The Seventh Seal of Disapproval

Death. Can’t live with it or without it. It sucks! Death is terrible when someone you love passes. But we’ve also all grieved when, say, a product that we’ve become attached to is put out on the ice flow. The Stone Twins, from Amsterdam, memorialized this grief over things in their book, Logo R.I.P., which was first published in 2003. It commemorated 50 defunct logos; “many included may be regarded as icons of their time or international design classics,” noted Gerech Stone in a recent letter. “The core thesis of Logo R.I.P. is that logos that were once an integral part of our visual culture and lives are worthy of commemoration, or even preservation.”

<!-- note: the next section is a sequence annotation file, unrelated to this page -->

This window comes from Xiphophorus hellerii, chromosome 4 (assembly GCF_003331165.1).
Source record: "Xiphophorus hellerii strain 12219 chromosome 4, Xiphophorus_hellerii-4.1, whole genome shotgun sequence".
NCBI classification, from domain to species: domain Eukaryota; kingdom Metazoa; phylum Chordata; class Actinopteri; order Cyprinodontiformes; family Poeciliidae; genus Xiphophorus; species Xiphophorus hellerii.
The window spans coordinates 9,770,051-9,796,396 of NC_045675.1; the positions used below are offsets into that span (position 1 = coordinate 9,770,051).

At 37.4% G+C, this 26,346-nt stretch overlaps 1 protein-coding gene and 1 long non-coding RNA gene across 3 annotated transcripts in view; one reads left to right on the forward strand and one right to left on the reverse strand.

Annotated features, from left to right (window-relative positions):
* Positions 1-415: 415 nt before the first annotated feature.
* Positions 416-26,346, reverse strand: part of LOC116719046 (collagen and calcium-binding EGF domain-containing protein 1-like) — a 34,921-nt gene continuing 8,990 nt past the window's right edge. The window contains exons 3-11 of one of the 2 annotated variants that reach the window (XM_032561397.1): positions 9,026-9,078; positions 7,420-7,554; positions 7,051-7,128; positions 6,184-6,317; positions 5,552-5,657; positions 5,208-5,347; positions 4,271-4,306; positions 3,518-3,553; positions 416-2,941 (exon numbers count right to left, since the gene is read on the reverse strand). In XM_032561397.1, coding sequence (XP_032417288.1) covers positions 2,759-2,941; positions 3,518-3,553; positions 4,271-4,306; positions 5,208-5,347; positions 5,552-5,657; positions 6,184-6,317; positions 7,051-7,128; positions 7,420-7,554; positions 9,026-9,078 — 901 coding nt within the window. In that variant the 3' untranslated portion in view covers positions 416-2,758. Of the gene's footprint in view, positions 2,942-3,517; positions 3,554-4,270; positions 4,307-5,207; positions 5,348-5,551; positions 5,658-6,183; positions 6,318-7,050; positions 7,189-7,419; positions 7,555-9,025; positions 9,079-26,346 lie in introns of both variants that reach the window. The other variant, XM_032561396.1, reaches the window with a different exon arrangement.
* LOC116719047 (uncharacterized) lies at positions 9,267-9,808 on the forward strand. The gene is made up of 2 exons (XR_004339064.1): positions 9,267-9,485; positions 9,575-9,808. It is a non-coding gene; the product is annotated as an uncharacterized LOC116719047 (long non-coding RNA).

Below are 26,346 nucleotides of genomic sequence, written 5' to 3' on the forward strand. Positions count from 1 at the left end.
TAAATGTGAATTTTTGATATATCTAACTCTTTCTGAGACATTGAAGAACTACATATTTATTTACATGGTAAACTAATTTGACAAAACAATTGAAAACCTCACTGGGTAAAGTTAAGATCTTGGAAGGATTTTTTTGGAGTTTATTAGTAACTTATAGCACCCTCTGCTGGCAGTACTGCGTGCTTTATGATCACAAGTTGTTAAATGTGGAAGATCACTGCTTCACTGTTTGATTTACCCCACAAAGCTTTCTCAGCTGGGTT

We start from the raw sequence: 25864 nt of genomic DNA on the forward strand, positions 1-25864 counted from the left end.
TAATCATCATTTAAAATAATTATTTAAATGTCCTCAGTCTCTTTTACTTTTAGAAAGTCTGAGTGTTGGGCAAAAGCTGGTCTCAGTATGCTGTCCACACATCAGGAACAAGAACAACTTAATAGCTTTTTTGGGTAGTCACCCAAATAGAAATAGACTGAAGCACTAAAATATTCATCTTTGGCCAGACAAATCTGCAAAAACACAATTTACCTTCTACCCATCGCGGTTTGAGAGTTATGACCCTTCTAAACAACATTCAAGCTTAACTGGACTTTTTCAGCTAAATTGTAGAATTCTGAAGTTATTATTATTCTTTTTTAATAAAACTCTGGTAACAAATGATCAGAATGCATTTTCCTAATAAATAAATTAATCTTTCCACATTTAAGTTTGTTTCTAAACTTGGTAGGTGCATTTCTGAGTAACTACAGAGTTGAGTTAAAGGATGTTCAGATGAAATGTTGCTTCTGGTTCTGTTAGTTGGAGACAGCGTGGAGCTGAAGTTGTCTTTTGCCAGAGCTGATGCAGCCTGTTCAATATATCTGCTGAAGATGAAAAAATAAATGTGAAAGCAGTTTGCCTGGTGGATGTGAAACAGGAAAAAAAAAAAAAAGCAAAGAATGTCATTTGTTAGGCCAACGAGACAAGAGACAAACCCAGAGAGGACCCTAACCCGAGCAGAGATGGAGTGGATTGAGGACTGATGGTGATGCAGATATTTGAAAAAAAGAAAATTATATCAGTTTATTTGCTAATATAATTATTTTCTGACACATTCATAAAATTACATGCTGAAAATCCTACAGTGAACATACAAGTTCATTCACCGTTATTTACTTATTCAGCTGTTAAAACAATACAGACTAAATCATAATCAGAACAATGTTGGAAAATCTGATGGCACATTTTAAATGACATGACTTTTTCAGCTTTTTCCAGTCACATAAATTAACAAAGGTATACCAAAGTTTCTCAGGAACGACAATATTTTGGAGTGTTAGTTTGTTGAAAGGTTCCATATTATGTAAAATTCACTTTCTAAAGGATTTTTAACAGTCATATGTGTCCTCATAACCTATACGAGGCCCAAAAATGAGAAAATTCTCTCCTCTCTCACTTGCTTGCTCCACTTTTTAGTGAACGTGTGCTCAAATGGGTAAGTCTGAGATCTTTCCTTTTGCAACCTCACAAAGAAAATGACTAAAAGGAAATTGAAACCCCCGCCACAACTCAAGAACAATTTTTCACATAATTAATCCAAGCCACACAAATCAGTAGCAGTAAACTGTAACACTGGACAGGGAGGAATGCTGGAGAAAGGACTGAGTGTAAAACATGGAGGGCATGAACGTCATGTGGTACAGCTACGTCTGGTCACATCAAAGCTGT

This year a second edition has been published by BIS with some new tombstones in the logo cemetery, including AT&T, Kodak, Lucent, Xerox and Rand’s Enron. “These ‘obituaries,’” Stone wrote, “ensure that although the logos may be gone, they are not forgotten.” Given the morbidly clever way the logos are presented, I don’t think I’ll forget them too soon.

 

For more Steven Heller, check out Inside the Business of Illustration—one of the many Heller titles available at MyDesignShop.com.

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3 COMMENTS

  1. ‘RIP’ contrarily made me think of the survivors, and the CN logo for Canadian National Railway. It’s such an icon for Canadians (particularly those of living stateside when we see the cars trundling by). It’s 50 years old this year!